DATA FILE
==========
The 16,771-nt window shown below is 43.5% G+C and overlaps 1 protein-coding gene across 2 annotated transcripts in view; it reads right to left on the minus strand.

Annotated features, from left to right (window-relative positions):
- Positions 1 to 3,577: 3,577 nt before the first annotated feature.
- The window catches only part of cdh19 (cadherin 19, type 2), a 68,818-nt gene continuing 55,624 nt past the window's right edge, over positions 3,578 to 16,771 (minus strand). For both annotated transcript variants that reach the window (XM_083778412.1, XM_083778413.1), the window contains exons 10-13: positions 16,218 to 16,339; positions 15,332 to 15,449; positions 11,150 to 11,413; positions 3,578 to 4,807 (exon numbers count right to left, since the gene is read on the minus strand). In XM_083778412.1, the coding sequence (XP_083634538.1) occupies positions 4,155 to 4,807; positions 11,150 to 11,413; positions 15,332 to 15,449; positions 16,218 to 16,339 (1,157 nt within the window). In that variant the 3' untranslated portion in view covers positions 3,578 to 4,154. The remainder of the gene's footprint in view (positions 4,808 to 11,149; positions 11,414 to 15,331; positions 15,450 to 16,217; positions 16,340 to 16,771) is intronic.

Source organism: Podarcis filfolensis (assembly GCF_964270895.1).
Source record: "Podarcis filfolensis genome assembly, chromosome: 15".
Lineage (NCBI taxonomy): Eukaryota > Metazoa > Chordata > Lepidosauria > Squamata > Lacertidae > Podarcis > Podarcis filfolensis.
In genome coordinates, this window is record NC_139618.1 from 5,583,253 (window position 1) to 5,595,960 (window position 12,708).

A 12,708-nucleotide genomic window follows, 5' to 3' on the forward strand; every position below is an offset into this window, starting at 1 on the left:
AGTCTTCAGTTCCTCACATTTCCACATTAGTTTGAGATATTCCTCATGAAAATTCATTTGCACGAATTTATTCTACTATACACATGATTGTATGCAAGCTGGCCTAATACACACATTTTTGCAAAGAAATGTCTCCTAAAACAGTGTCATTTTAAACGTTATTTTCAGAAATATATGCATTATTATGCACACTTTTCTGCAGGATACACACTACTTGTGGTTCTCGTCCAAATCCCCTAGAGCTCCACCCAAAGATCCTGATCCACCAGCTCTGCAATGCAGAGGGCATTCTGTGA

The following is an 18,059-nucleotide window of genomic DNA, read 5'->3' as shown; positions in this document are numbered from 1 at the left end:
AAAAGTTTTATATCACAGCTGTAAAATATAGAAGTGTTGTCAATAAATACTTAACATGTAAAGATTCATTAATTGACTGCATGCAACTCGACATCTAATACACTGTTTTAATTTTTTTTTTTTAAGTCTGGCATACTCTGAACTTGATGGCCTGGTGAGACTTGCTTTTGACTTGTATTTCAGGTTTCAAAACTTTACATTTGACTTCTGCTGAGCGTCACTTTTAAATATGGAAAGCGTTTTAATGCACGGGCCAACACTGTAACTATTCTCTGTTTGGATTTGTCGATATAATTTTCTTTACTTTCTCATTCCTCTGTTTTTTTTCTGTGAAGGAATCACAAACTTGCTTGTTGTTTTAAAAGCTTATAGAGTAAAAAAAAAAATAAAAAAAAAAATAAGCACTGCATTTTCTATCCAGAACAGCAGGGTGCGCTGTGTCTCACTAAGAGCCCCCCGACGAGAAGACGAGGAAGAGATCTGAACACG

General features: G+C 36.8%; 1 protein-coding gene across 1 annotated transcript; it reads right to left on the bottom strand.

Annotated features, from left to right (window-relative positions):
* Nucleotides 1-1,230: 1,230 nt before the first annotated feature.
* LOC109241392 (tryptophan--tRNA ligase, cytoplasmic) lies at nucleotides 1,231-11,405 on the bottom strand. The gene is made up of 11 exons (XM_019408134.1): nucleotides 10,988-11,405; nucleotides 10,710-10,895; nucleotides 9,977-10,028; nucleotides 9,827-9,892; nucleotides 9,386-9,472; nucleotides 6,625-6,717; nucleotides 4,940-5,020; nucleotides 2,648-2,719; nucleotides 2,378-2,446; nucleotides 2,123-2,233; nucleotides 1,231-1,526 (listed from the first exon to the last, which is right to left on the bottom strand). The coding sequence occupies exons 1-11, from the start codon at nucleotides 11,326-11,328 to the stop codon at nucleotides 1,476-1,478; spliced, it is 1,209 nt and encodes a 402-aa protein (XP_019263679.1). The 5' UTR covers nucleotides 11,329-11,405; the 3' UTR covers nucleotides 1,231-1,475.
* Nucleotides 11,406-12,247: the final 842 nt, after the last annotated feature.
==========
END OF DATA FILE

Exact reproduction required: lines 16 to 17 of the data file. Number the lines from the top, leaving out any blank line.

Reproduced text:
* LOC109241392 (tryptophan--tRNA ligase, cytoplasmic) lies at nucleotides 1,231-11,405 on the bottom strand. The gene is made up of 11 exons (XM_019408134.1): nucleotides 10,988-11,405; nucleotides 10,710-10,895; nucleotides 9,977-10,028; nucleotides 9,827-9,892; nucleotides 9,386-9,472; nucleotides 6,625-6,717; nucleotides 4,940-5,020; nucleotides 2,648-2,719; nucleotides 2,378-2,446; nucleotides 2,123-2,233; nucleotides 1,231-1,526 (listed from the first exon to the last, which is right to left on the bottom strand). The coding sequence occupies exons 1-11, from the start codon at nucleotides 11,326-11,328 to the stop codon at nucleotides 1,476-1,478; spliced, it is 1,209 nt and encodes a 402-aa protein (XP_019263679.1). The 5' UTR covers nucleotides 11,329-11,405; the 3' UTR covers nucleotides 1,231-1,475.
* Nucleotides 11,406-12,247: the final 842 nt, after the last annotated feature.